5 Tips to Help Your Frustrated Deaf Toddler Communicate
5 Tips to Help Your Deaf Toddler Communicate
January 11, 2017
common cochlear implant questions
What you should know about my son’s cochlear implant
January 13, 2017

How noise affects your shopping experience

How noise affects your shopping experience
Have you ever been to a store and found the music or announcements too loud? 

This can be an annoyance not only for normal hearing people, but especially those with hearing loss or sensory issues, such as those with autism.

“Bright fluorescent lighting and lots of unnecessary noise is extremely overwhelming causing sensory overload to my children to the point of meltdown; which can be dangerous,” says UK mom Melody Anderson, who has launched an online petition asking CEO’s to make their supermarkets accessible to people with autism and sensory issues. 

 

More than an annoyance 

I’ve previously blogged on the topic of hearing loss friendly shopping and my support for one major UK store’s decision to cease playing piped music in all their stores. This petition calls for large grocery stores in the UK could do the same.

For anyone who has been shopping, you may know there’s a lot going in on a large grocery store – other shoppers wheeling their shopping carts, shelf-stackers, children, mid-aisle bargain baskets – it can sometimes feel like an obstacle course. When you add unnecessary noise to the mix, it can make it harder for people with hearing loss to hear others approaching, and you can start to find the whole experience unnecessarily stressful.

Anderson’s #Calmitdown petition specifically calls on Asda (Walmart), Sainsbury’s, Morrisons, and Tesco in the UK to make reasonable noise adjustments including:

  • Removing all unnecessary noise (such as piped-in music)
  • Removing/minimizing announcements 
  • Filtering or changing fluorescent lighting

“Two of my children are diagnosed with autism,” Anderson says. “My daughter who is 7 is also visually impaired and a wheelchair user. Everyday life can be tough for our family. A simple trip to the shops, especially the supermarket, can be an extremely difficult experience. That is why, I’m calling on shops to be accessible.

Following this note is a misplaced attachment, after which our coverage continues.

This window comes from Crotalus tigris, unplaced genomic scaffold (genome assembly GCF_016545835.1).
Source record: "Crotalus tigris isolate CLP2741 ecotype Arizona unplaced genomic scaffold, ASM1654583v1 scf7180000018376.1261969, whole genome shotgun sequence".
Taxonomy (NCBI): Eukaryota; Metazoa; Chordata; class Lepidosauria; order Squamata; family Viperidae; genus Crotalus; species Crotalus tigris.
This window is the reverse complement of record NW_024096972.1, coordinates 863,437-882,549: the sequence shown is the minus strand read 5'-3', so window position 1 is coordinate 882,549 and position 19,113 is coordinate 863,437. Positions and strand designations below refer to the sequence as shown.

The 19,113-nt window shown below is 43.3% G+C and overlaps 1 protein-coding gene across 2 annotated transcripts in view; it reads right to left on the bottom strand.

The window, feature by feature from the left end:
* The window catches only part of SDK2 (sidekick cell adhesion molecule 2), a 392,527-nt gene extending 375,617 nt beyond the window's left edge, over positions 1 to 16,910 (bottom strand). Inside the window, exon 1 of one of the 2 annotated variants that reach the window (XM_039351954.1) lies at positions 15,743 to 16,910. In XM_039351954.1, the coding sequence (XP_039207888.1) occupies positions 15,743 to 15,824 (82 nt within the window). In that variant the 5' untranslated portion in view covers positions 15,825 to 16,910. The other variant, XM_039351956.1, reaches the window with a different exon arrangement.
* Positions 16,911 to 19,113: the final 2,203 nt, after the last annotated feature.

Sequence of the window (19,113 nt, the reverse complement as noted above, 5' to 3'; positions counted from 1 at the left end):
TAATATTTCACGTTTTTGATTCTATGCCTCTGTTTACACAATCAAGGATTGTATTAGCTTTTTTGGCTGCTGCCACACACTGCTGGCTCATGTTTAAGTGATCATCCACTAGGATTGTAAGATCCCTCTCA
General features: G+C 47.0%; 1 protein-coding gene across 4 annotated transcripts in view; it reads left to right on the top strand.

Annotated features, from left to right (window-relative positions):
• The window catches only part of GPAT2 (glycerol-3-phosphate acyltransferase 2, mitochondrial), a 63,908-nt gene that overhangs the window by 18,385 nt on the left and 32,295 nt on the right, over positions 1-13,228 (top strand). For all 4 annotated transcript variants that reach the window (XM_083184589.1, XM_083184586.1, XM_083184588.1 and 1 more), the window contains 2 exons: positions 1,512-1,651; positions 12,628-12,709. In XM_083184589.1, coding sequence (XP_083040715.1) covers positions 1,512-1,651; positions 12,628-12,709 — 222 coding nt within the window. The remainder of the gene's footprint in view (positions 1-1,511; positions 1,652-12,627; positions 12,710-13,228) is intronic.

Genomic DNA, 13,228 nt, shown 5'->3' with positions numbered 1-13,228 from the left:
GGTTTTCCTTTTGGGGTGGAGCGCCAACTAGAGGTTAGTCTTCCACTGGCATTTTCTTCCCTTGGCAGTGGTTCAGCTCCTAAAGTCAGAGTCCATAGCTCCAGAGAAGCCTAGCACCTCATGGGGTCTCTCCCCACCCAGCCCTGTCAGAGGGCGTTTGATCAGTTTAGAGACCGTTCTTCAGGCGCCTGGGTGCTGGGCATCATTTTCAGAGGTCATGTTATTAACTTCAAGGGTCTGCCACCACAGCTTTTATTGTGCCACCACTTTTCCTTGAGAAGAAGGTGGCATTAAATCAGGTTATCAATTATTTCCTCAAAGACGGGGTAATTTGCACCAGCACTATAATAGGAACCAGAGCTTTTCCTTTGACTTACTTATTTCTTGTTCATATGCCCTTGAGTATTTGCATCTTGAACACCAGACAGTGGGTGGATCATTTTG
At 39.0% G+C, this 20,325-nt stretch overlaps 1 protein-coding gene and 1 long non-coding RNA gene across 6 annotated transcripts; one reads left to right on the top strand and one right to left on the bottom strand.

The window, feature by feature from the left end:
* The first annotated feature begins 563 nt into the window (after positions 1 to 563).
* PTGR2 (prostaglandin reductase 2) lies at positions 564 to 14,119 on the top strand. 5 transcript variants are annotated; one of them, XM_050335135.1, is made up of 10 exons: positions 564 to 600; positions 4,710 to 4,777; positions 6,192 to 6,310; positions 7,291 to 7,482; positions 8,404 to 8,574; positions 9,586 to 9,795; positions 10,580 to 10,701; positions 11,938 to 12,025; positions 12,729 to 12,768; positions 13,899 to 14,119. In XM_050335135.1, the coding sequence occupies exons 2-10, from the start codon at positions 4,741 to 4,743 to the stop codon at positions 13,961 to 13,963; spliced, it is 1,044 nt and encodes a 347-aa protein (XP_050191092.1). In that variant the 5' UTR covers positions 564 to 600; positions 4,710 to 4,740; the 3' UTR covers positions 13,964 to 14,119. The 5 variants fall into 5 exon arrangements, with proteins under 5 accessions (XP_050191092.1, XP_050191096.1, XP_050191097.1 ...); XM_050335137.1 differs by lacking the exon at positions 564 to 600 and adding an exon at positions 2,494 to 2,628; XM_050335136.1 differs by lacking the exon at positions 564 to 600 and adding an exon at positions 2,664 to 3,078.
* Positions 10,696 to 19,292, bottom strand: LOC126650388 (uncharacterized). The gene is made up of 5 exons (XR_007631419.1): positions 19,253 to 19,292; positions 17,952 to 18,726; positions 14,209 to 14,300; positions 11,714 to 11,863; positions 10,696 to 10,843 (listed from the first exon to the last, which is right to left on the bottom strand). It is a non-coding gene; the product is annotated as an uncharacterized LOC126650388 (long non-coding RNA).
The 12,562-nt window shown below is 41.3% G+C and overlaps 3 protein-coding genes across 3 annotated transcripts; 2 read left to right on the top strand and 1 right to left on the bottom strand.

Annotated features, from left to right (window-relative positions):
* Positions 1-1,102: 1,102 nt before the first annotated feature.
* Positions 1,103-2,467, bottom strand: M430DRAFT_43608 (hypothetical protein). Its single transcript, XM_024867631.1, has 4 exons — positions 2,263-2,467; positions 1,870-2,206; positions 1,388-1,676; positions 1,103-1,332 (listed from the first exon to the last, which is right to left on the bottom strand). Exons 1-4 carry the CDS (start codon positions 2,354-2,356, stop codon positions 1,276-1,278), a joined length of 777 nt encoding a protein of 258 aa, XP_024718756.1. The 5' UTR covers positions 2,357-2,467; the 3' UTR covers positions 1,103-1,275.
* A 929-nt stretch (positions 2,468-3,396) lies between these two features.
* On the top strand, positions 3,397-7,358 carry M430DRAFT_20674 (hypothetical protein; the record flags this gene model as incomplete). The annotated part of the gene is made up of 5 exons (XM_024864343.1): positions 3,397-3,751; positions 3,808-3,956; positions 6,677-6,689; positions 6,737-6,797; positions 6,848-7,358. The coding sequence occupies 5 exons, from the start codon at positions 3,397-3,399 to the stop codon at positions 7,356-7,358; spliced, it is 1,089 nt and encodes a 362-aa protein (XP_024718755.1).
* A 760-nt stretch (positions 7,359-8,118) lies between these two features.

“Supermarkets are beginning to implement disability awareness training to their staff and some individual stores also recognize the needs of their customers trialing occasional ‘quiet hours’ focusing on autism, dementia and hearing loss needs. This shows that they accept the needs of their customers and that they are capable of making adjustments – but they are not doing it all the time.” 

Why do stores play music?

Different types of background music has been shown to influence shopping behavior. The type of music (e.g. classical, pop, etc.), volume, and tempo have all be shown to have an effect on how consumers behave, and spend money, in shops.

“People perceive shorter shopping time duration (compared to actual time spent in-store) when they hear music that they like, so long queuing times can feel shorter if you are playing agreeable music,” according to Soundjack. “Customers may not realize why they are enjoying a pleasant shopping experience, or even acknowledge any feeling other than indifference toward it at all, but subconsciously they will be correlating your shop with a positive shopping experience and will be more likely to shop there again.”

Effectively, slow music can often cause shoppers to show more slowly, encouraging them to take their time shopping and buy more, according to the report. 

One “sound” does not fit all

For people with hidden disabilities such as autism, visual impairment, hearing loss and dementia, loud noises and bright lights make some stores inaccessible. Still, others are not as bothered by noise. 

Do you have experiences on shopping and noise pollution? We’d love to read your thoughts in the comments or social media!

Angie Aspinall
Angie Aspinall
Phonak hEARo, Angie is a freelance journalist, copywriter, website designer and social media consultant. (www.aspinallink.co.uk) She lives in Scotland with her husband Richard, and their Westie, Tilly. Angie was diagnosed with Otosclerosis in her right ear at the age of 30. In 2011, she suffered sudden profound hearing loss in her left ear. She now uses a Phonak CROS II with a Phonak Audéo V hearing aid. You can follow Angie's international discussion group #HearingLossHour on Twitter @hearinglosshour.